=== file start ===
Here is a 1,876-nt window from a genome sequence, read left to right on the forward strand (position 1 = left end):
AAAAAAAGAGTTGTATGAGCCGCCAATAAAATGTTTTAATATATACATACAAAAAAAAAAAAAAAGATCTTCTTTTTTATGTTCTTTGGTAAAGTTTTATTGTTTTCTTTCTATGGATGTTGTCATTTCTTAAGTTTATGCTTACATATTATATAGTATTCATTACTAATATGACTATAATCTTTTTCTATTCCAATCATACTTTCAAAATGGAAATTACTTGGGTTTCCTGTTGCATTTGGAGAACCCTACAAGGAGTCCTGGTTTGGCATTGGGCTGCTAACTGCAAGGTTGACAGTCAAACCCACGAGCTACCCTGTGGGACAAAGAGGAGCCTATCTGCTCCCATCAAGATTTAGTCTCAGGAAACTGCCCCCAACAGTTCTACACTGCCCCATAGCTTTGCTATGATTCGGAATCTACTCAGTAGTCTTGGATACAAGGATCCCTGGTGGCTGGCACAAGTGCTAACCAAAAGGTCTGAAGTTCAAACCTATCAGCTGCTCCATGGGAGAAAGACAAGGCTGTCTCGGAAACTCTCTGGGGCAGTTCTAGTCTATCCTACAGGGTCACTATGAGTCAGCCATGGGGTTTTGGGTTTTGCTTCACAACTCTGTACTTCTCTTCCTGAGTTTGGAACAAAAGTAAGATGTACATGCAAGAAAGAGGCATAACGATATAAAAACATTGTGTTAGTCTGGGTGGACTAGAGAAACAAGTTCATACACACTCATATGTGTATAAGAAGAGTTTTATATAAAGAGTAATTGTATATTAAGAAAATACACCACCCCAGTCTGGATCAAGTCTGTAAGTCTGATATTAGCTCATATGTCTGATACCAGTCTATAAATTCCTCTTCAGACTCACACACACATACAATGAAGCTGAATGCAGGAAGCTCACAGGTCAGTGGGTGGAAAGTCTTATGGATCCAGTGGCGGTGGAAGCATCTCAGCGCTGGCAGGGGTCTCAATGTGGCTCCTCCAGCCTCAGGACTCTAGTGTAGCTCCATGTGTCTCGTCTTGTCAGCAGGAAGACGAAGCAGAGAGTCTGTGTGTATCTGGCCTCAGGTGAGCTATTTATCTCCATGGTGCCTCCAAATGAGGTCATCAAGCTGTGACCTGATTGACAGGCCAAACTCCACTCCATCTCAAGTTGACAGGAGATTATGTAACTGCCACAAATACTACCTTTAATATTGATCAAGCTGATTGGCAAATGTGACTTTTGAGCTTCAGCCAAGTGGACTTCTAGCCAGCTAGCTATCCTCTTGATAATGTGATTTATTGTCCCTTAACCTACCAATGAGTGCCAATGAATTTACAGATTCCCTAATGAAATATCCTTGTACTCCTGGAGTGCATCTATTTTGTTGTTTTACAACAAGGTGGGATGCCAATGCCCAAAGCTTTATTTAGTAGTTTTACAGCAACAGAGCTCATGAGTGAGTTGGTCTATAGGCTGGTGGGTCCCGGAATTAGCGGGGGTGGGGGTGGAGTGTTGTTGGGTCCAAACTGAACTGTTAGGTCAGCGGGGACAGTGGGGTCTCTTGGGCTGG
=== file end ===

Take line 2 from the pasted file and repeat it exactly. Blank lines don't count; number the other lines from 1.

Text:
AAAAAAAGAGTTGTATGAGCCGCCAATAAAATGTTTTAATATATACATACAAAAAAAAAAAAAAAGATCTTCTTTTTTATGTTCTTTGGTAAAGTTTTATTGTTTTCTTTCTATGGATGTTGTCATTTCTTAAGTTTATGCTTACATATTATATAGTATTCATTACTAATATGACTATAATCTTTTTCTATTCCAATCATACTTTCAAAATGGAAATTACTTGGGTTTCCTGTTGCATTTGGAGAACCCTACAAGGAGTCCTGGTTTGGCATTGGGCTGCTAACTGCAAGGTTGACAGTCAAACCCACGAGCTACCCTGTGGGACAAAGAGGAGCCTATCTGCTCCCATCAAGATTTAGTCTCAGGAAACTGCCCCCAACAGTTCTACACTGCCCCATAGCTTTGCTATGATTCGGAATCTACTCAGTAGTCTTGGATACAAGGATCCCTGGTGGCTGGCACAAGTGCTAACCAAAAGGTCTGAAGTTCAAACCTATCAGCTGCTCCATGGGAGAAAGACAAGGCTGTCTCGGAAACTCTCTGGGGCAGTTCTAGTCTATCCTACAGGGTCACTATGAGTCAGCCATGGGGTTTTGGGTTTTGCTTCACAACTCTGTACTTCTCTTCCTGAGTTTGGAACAAAAGTAAGATGTACATGCAAGAAAGAGGCATAACGATATAAAAACATTGTGTTAGTCTGGGTGGACTAGAGAAACAAGTTCATACACACTCATATGTGTATAAGAAGAGTTTTATATAAAGAGTAATTGTATATTAAGAAAATACACCACCCCAGTCTGGATCAAGTCTGTAAGTCTGATATTAGCTCATATGTCTGATACCAGTCTATAAATTCCTCTTCAGACTCACACACACATACAATGAAGCTGAATGCAGGAAGCTCACAGGTCAGTGGGTGGAAAGTCTTATGGATCCAGTGGCGGTGGAAGCATCTCAGCGCTGGCAGGGGTCTCAATGTGGCTCCTCCAGCCTCAGGACTCTAGTGTAGCTCCATGTGTCTCGTCTTGTCAGCAGGAAGACGAAGCAGAGAGTCTGTGTGTATCTGGCCTCAGGTGAGCTATTTATCTCCATGGTGCCTCCAAATGAGGTCATCAAGCTGTGACCTGATTGACAGGCCAAACTCCACTCCATCTCAAGTTGACAGGAGATTATGTAACTGCCACAAATACTACCTTTAATATTGATCAAGCTGATTGGCAAATGTGACTTTTGAGCTTCAGCCAAGTGGACTTCTAGCCAGCTAGCTATCCTCTTGATAATGTGATTTATTGTCCCTTAACCTACCAATGAGTGCCAATGAATTTACAGATTCCCTAATGAAATATCCTTGTACTCCTGGAGTGCATCTATTTTGTTGTTTTACAACAAGGTGGGATGCCAATGCCCAAAGCTTTATTTAGTAGTTTTACAGCAACAGAGCTCATGAGTGAGTTGGTCTATAGGCTGGTGGGTCCCGGAATTAGCGGGGGTGGGGGTGGAGTGTTGTTGGGTCCAAACTGAACTGTTAGGTCAGCGGGGACAGTGGGGTCTCTTGGGCTGG